Who was the first player who really stirred your emotions? The footballer who made you excited every time they touched the ball and raised the hackles when you heard someone dare to criticise? For me, it was Giancarlo Antognoni.
National team games were one of the few times when Italians abroad could clap eyes on their heroes back in the late 1970s and early 1980s. They were eagerly anticipated events and tended to be something of a gathering of the clans. The antipasto, spaghetti, espresso, red wine and grappa were ordered in advance. Even if the result went wrong, we always knew we would eat and drink well.
But for all my sense of community, I also felt like an outsider. Far and away the majority of those watching Azzurri games with me were Juventus fans when it came to the domestic game. And Enzo Bearzot’s squad, too, was awash with Bianconeri as they were the dominant force in Serie A at the time - just for a change.
That only increased my connection with Antognoni. He was usually one of the handful of players from other clubs slotted in around the Blocco Juve. That, and his jaw-dropping elegance on the ball, made him far and away the stand-out player in the side to my eyes.
Not that everyone shared my view. It felt to me back then that he was singled out for criticism more than anyone else in the side. I sensed that this had as much to do with the colours he wore during the Serie A season than any actual failings on his part. The Bianconeri amongst our gatherings would turn on him much more quickly than any of “their own”.
Looking back, though, I think I was only really grasping half the story. It was not simply his Viola allegiance which prompted people to get on his back but also the role he played. He was the classic “regista” - the man meant to illuminate Italy’s performances. He was expected to unlock defences, dictate the play, deliver pinpoint set-pieces and carve out goalscoring opportunities for his attacking colleagues. So when the Azzurri struggled, he became the natural focus of dissatisfaction.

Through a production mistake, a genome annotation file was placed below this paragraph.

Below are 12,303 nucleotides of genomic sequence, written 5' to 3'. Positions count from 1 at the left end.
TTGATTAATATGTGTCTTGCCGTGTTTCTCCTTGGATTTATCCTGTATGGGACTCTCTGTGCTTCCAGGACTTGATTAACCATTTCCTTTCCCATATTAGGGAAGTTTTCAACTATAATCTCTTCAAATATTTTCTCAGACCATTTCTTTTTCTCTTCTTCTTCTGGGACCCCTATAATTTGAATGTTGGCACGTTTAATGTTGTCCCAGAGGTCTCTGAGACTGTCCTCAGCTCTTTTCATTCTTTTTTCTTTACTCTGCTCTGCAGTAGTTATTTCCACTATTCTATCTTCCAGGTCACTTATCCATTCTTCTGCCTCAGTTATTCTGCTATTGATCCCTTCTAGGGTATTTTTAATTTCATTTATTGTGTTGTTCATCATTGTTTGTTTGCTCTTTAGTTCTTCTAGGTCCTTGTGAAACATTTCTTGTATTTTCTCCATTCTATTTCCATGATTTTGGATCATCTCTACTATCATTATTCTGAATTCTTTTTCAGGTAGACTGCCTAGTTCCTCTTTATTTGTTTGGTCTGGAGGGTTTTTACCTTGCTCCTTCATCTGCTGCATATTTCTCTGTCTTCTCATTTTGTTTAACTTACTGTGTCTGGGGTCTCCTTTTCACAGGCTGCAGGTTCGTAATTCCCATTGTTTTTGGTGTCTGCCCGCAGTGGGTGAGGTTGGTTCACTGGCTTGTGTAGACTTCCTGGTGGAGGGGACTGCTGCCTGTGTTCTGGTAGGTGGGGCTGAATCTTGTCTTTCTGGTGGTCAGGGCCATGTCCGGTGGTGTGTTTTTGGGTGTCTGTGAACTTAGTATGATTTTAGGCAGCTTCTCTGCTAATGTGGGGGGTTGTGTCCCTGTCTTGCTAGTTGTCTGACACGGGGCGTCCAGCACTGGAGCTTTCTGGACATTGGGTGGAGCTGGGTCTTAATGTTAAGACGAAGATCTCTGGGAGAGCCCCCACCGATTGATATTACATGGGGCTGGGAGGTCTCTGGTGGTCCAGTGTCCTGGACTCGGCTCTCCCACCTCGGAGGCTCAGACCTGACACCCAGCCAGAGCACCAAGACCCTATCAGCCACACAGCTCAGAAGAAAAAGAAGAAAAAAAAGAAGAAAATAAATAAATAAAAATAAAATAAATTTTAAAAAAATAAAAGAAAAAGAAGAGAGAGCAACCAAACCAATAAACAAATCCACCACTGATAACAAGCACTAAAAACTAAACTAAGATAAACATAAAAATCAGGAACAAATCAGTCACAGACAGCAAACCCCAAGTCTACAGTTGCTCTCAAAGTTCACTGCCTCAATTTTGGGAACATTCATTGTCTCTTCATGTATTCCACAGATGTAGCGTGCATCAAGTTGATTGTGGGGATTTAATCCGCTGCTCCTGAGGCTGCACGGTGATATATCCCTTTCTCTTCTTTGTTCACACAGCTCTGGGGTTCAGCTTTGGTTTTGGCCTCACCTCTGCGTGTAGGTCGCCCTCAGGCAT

But even as an uppity schoolboy, I leapt to his defence. His failures, I always thought, were because he was daring to try to do what others could only dream of. His vision, poise and balance allowed him to see things on the pitch which few other members of that Italy side could even countenance. When it came off, it was almost taken for granted. But when it went wrong, the heavens often opened with a downpour of abuse.
"Get him off!" or "What are you doing?" were the most common cries of despair. An eye-of-the-needle through ball had just failed or a mazy run had finally been thwarted by a desperate tackle. The price that the fantasista has always had to pay is to hear the jeers when his audacious attempts to open a defence end in failure.
Think forward through Giuseppe Giannini to Roberto Baggio to Francesco Totti and then Andrea Pirlo nowadays. We’ve all sat near to somebody who howls in derision when their attempts to outwit an opposition defence go wrong or roars in frustration when they get caught on the ball. But, without them, a team is surely diminished in its attacking threat and the viewing pleasure it provides.
I can’t quite believe this is Antognoni’s 60th birthday. It is more than 30 years since he last played for the Azzurri and over a quarter of a century since he appeared for Fiorentina. And yet the memories of how he glided through games remain as clear as they ever were. The only man always worth watching when he got the ball - at least to my eyes.
He could have won more by playing elsewhere, but he didn’t. Injury robbed him of a victorious World Cup final appearance after being a vital part of paving the way for that triumph. The closest he got to a Scudetto was losing one on the last day of the season. That might sound like a celebration of failure to many, but those who watched him play - and revered the way he did so - could never come to that judgment.
Antognoni might have driven others to distraction but he enjoyed my unconditional affection throughout his career. Everyone should have a player like that - the one they will defend to the hilt no matter what others might say. Substitute the name with whoever you like, but hold on to the conviction that they are worth standing up for. I’m still fighting the corner for the players I love watching the most - just as I did for Giancarlo back when I was just a boy.